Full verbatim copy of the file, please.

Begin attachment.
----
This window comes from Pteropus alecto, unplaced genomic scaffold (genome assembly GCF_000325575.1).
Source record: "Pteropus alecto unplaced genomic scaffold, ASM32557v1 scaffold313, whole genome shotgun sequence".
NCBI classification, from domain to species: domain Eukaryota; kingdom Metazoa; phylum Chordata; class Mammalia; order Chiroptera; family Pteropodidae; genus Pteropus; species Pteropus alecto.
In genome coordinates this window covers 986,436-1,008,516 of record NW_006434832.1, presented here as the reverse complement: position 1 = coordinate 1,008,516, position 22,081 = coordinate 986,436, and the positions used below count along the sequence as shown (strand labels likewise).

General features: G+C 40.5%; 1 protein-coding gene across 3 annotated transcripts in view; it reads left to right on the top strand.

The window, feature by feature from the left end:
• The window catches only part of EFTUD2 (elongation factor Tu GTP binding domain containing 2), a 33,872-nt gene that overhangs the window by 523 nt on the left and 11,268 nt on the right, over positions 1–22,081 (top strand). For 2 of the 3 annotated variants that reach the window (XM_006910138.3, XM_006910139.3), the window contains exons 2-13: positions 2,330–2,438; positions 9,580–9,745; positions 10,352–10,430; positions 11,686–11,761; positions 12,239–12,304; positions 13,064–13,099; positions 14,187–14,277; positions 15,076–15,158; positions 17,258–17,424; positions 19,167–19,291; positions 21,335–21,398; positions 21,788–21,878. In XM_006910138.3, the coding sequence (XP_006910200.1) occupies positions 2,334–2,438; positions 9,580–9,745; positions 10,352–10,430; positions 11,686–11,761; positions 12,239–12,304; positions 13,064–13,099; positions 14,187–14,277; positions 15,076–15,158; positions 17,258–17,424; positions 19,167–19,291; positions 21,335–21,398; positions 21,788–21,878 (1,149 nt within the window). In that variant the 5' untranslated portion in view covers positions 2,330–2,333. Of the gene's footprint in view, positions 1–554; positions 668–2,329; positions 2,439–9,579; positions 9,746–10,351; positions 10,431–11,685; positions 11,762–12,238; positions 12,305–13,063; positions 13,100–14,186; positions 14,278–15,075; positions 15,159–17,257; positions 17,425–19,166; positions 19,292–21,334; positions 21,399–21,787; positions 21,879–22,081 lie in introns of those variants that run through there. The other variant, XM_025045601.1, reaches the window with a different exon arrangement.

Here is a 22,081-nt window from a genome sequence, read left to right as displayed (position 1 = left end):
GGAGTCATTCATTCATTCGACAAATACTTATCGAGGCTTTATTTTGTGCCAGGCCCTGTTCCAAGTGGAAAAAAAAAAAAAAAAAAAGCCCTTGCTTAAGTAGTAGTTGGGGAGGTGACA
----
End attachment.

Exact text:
This window comes from Pteropus alecto, unplaced genomic scaffold (genome assembly GCF_000325575.1).
Source record: "Pteropus alecto unplaced genomic scaffold, ASM32557v1 scaffold313, whole genome shotgun sequence".
NCBI classification, from domain to species: domain Eukaryota; kingdom Metazoa; phylum Chordata; class Mammalia; order Chiroptera; family Pteropodidae; genus Pteropus; species Pteropus alecto.
In genome coordinates this window covers 986,436-1,008,516 of record NW_006434832.1, presented here as the reverse complement: position 1 = coordinate 1,008,516, position 22,081 = coordinate 986,436, and the positions used below count along the sequence as shown (strand labels likewise).

General features: G+C 40.5%; 1 protein-coding gene across 3 annotated transcripts in view; it reads left to right on the top strand.

The window, feature by feature from the left end:
• The window catches only part of EFTUD2 (elongation factor Tu GTP binding domain containing 2), a 33,872-nt gene that overhangs the window by 523 nt on the left and 11,268 nt on the right, over positions 1–22,081 (top strand). For 2 of the 3 annotated variants that reach the window (XM_006910138.3, XM_006910139.3), the window contains exons 2-13: positions 2,330–2,438; positions 9,580–9,745; positions 10,352–10,430; positions 11,686–11,761; positions 12,239–12,304; positions 13,064–13,099; positions 14,187–14,277; positions 15,076–15,158; positions 17,258–17,424; positions 19,167–19,291; positions 21,335–21,398; positions 21,788–21,878. In XM_006910138.3, the coding sequence (XP_006910200.1) occupies positions 2,334–2,438; positions 9,580–9,745; positions 10,352–10,430; positions 11,686–11,761; positions 12,239–12,304; positions 13,064–13,099; positions 14,187–14,277; positions 15,076–15,158; positions 17,258–17,424; positions 19,167–19,291; positions 21,335–21,398; positions 21,788–21,878 (1,149 nt within the window). In that variant the 5' untranslated portion in view covers positions 2,330–2,333. Of the gene's footprint in view, positions 1–554; positions 668–2,329; positions 2,439–9,579; positions 9,746–10,351; positions 10,431–11,685; positions 11,762–12,238; positions 12,305–13,063; positions 13,100–14,186; positions 14,278–15,075; positions 15,159–17,257; positions 17,425–19,166; positions 19,292–21,334; positions 21,399–21,787; positions 21,879–22,081 lie in introns of those variants that run through there. The other variant, XM_025045601.1, reaches the window with a different exon arrangement.

Here is a 22,081-nt window from a genome sequence, read left to right as displayed (position 1 = left end):
GGAGTCATTCATTCATTCGACAAATACTTATCGAGGCTTTATTTTGTGCCAGGCCCTGTTCCAAGTGGAAAAAAAAAAAAAAAAAAAGCCCTTGCTTAAGTAGTAGTTGGGGAGGTGACA